These Literary Classics Prove That Isekai Isn’t Only a Japanese Thing

There's no denying that isekai as a genre has only developed as far as it has thanks to its wide success in Japanese pop fiction. After all, the vast majority of works that utilize storylines wherein a protagonist is swept away to a new land come from light novels and anime.

Nevertheless, while many critics of the device dismiss it as otaku power fantasies, they often fail to recognize that the idea was inspired by various works of Western literature. Demonstrating the origins of this fantasy subgroup is a collection of English isekai stories that have stood the test of time and proven their influence on the modern state of their Japanese successors.

Peter Pan - The Boy Who Wouldn't Grow Up

With its emphasis on the idyllic and carefree nature of childhood, Peter Pan creates an entire world around the idea of playing pretend. J.M. Barrie crafted one of the most iconic isekai of Western literature, filled with mermaids, feral children and pirates, to be visited by Wendy Darling and her brothers John and Michael. Although its plot may serve as a coming-of-age story, driving home the importance of growing up at some point in time, its legacy has solidified it as the image of escapism.

In essence, the dreamlike atmosphere of this tale is not unlike the wish-fulfillment distractions that fill modern isekai anime. Just as series like The Rising of the Shield Hero and That Time I Got Reincarnated as a Slime base their realities on the hallmarks and mechanics of fantasy roleplay games, the logic and denizens of Neverland are ruled by a kind of childlike whimsy. Both function similarly for their fans, providing a welcome reprieve from the harsh realities of society.

The Chronicles of Narnia - The Land of the Great Lion

Originating with the classic novel The Lion, the Witch and the Wardrobe, C.S. Lewis' The Chronicles of Narnia is another beloved isekai series from the British Isles. Following the friends and members of the Pevensie family, each entry transports a group of adolescents to the magical realm of Narnia to thwart some malicious threat. This world is inhabited by numerous fantastical races like centaurs and nymphs, along with humans and talking animals -- the greatest of which is the Great Lion Aslan, true ruler of all.

Even though the various child protagonists of the series ended up in Narnia through accidental circumstances, the books imply that Narnia called each of them specifically because they could help in its hour of need. In a way, this could be seen as an early precursor to anime like The Rising of the Shield Hero or How a Realist Hero Rebuilt the Kingdom wherein heroes are summoned to save the world from a looming evil. Indeed, with its sprawling geography and interconnected political workings, Narnia has all the key components of a thoroughly developed high fantasy isekai.

The Wizard of Oz - Follow the Yellow Brick Road

One of the first American isekai to enjoy critical acclaim and wide publication, L. Frank Baum's The Wonderful Wizard of Oz is one of history's most important pieces of fiction. Dorothy Gale's journey through Oz spawned a myriad of iconic characters and has inspired countless adaptations and retellings. In addition to acting as a muse for many later works, its movie version marked a massive change in the film and television industry.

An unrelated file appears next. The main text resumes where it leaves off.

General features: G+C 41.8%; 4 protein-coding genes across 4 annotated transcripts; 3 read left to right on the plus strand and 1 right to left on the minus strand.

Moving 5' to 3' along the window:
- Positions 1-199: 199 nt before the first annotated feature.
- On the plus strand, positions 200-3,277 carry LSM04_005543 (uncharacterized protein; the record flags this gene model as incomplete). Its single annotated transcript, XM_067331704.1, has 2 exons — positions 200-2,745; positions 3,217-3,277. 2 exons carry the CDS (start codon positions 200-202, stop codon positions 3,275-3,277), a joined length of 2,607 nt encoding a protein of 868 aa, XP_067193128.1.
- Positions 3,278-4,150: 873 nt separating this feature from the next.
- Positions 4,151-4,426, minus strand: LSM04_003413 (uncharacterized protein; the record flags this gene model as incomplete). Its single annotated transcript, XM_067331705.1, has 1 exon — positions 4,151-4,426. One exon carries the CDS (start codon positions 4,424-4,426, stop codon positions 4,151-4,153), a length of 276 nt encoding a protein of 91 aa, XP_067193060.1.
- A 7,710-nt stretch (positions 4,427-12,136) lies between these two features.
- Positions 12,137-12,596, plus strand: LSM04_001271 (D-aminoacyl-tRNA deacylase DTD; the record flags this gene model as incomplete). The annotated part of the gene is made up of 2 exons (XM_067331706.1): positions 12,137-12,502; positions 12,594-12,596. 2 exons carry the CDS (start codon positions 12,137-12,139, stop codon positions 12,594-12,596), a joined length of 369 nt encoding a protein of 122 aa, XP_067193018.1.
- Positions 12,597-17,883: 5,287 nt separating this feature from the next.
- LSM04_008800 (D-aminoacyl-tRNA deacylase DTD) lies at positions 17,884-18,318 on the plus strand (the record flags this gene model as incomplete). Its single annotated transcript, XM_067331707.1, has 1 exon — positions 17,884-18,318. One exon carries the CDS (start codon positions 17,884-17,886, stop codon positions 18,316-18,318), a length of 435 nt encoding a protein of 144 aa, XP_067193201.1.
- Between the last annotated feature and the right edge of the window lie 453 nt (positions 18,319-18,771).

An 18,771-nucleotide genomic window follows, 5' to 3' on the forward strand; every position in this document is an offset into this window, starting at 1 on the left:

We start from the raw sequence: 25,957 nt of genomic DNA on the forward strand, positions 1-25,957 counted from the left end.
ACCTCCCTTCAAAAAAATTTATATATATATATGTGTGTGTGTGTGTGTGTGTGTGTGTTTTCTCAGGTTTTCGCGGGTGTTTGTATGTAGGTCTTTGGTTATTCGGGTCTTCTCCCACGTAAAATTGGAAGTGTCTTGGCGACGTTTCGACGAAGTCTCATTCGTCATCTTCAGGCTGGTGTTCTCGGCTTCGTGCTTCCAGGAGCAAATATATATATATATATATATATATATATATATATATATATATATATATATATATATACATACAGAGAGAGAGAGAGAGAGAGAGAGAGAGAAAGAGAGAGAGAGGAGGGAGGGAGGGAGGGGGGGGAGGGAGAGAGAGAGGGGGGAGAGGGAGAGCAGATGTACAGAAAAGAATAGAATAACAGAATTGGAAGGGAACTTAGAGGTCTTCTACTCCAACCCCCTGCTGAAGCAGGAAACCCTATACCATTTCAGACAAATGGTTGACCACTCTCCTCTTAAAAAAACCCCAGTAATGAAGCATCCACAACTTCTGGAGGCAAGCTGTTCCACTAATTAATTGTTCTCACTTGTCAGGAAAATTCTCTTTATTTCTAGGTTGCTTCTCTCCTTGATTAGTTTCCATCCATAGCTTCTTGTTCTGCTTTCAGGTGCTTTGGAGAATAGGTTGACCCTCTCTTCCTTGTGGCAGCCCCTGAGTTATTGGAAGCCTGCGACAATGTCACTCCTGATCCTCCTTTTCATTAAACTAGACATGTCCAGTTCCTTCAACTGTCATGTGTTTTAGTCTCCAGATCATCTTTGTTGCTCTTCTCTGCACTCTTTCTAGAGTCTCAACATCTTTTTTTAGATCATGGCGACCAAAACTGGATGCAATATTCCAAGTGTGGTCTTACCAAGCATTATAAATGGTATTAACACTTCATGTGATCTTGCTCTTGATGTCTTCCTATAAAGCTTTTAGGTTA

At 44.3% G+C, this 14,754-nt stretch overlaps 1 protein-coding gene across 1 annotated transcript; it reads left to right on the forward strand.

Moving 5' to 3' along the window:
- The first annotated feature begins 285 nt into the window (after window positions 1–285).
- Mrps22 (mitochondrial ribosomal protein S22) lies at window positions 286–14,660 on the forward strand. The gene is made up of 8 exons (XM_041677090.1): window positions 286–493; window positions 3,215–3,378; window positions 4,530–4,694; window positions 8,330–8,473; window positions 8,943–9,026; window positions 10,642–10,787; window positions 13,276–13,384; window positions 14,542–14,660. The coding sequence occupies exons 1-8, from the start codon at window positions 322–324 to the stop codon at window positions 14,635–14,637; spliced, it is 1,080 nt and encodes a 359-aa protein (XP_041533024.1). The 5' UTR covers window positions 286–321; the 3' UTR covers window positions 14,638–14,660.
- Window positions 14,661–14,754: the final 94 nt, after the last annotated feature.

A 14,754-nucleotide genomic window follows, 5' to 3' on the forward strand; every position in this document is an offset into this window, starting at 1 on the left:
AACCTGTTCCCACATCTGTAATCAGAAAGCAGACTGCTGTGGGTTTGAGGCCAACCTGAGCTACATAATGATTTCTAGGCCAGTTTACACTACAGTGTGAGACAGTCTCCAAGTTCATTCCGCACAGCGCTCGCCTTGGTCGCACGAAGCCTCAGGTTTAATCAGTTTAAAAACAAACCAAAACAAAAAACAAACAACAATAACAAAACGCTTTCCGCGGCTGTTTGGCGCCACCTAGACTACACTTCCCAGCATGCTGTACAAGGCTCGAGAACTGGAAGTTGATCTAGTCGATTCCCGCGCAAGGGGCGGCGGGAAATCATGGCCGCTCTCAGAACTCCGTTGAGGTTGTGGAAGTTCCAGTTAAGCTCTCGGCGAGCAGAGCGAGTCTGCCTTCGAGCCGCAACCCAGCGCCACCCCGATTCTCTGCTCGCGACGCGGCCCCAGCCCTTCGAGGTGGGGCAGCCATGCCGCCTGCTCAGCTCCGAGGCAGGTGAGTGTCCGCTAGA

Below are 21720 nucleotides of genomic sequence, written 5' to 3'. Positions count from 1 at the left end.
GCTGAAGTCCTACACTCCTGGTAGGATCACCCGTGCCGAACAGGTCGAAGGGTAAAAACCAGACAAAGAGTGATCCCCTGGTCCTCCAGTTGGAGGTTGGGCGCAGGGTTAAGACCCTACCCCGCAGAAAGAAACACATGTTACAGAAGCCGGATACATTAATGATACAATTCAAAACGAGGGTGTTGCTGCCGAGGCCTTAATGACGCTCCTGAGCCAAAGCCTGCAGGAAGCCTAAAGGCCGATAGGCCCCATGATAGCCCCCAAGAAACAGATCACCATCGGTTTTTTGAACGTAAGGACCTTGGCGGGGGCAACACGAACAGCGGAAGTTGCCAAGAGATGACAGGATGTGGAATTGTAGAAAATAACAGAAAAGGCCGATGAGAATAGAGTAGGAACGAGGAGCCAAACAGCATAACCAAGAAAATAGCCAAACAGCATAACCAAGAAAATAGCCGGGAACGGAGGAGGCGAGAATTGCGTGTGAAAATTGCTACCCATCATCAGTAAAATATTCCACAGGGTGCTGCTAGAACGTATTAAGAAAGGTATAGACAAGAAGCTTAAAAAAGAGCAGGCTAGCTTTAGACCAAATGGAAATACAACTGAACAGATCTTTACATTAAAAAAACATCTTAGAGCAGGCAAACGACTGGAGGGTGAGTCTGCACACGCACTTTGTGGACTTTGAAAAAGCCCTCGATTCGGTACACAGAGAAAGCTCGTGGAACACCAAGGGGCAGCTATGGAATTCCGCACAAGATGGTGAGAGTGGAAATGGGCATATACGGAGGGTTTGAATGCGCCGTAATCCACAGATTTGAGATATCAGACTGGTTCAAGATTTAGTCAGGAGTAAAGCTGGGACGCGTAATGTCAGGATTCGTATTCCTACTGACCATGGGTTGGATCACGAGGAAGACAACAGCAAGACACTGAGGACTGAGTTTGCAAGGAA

Although later books in the series would prolong the escapades of Dorothy and her acquaintances, the original novel was largely focused on the idea of her just trying to get back to her own world. This treatment of the fantasy adventure as secondary to the goal of returning home is something that many old school isekai implemented, such as Digimon AdventureThe Vision of Escaflowne and Fushigi Yuugi. Still, just as the Oz books eventually had Dorothy permanently relocate to Oz, today's isekai tend to leave their protagonists in another world indefinitely, either through reincarnation or by simply stranding them there with no means of return.

Alice in Wonderland - We're All Mad Here

Perhaps the most famous example of otherworldly travel in fiction is Lewis Carrol's Alice's Adventures in Wonderland, as well as its sequel Through the Looking Glass. This piece of British literature is often considered the first work to ever formally use displacement in a parallel world as its central premise. As such, its introduction of the idea makes it the common ancestor of all isekai.

Due to its surreal aesthetic, Alice in Wonderland may not have much in common thematically with the more plot-based stories that came after it. However, its influence on countless anime is impossible to ignore. This can be seen in isekai titles such as Magic Knight Rayearth, with its white rabbit-like Mokona, and Inuyasha, where its protagonist literally falls down a hole to another reality. Even the gritty death game isekai Alice In Borderland borrows from the playing card symbolism, showing just how deep the love for Carrol's masterpiece runs among isekai writers.

Deku and Aoyama in My Hero Academia
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